hb Solar

North America

Determining wind loads on roof-mounted solar arrays for calculating ballast weight required to secure the system in place.

Since 2009 the interest in renewable energy in the form of arrays of photovoltaic (PV) solar collectors has grown rapidly.  This was bolstered by government incentive programs in various provinces and states and the retirement of coal fired generation in the province of Ontario. Technology originally imported from Germany provided the basis for many players in the early days.  The North American industry grew rapidly and it was recognized early on that the approval process required home-grown science behind the designs.  hb Solar was one of the early players in the industry, and continues to provide well-designed systems for installations across North America.

Photos

  • The Challenge

    Unused rooftops of industrial and commercial buildings represented a major source of real estate for the application of PV solar.  However, wind climates of different regions, aerodynamics of the building and the specifics of the aerodynamics of the racking system all play a major role in the weight of ballast required to hold the solar array in place in a 50-year design wind storm.  Since market economics did not justify site-specific wind tunnel testing for most installations, wind tunnel tests of generic configurations were needed to provide the design loading information that building code provisions were unable to suffice.

  • Our Approach

    Using our well proven wind tunnel technique of measuring surface pressures on high-rise buildings, scale models of both a generic flat roof building, typical of big-box store commercial buildings and industrial buildings, and the array itself were installed in the boundary layer wind tunnel.  Pressure taps on both the top and bottom surfaces of many rows of scale model PV modules were measured simultaneously at hundreds of locations.  This was made possible through our familiar methods of routing internal pressure passages through solid models produced by stereolithography.  Integrating rapidly fluctuating pressures real-time in the wind tunnel tests for each of 36 effective wind directions provided detailed information on the peak wind loads acting to lift and drag the solar array from the roof.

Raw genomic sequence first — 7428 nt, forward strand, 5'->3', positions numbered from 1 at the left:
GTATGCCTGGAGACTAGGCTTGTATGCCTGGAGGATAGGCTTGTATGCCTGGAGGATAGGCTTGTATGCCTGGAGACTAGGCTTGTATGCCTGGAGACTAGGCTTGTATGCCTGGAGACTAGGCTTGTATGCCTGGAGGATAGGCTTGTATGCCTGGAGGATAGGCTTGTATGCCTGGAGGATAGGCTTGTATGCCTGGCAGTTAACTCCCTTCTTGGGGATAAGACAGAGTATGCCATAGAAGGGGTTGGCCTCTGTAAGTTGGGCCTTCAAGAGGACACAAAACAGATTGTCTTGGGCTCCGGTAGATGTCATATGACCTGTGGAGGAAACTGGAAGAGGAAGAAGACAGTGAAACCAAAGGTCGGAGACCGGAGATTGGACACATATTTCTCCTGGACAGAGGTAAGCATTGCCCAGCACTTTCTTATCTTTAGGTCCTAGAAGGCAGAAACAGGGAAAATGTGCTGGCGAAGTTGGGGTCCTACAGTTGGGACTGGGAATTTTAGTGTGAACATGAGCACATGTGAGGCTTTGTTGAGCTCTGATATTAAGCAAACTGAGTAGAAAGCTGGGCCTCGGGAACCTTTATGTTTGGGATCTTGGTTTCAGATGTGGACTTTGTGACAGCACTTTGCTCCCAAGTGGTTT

Compiling vast amounts of data from the wind tunnel into coefficients formulated to replace those provided for common building forms in building codes, tables representing the envelope of worst case values for various portions of the array were produced.  This form of the data allowed design engineers to work within a familiar wind load calculation framework but with input specific to the racking geometry produced by the manufacturer and position of the module within the array.

  • The Outcome

    The testing underlined the fact that for flat roof mounted solar arrays, the turbulent wind flow structures created by the building itself were the most important to the peak loading on the solar array.  Most importantly vortices, or spinning flow, generated by the separation of the wind as it flows over a leading building corner for wind directions at an angle to the walls created the largest peak loads in general.  Additionally, the position within the array of a specific solar module was critical to the interaction with these vortices.

    The end result was a table of values to be used by designers to apply building code-like calculation procedures to determine wind loads.  This enabled incorporating common site specific parameters such as local 50-year design wind speed, exposure of the site created by surrounding terrain and structures, and importance of the building.  Through varying other features of the specific racking system and layout in the wind tunnel, additional tables providing guidance for variations such as parapet height, tilt angle, row spacing or array skew to the building edges were made available.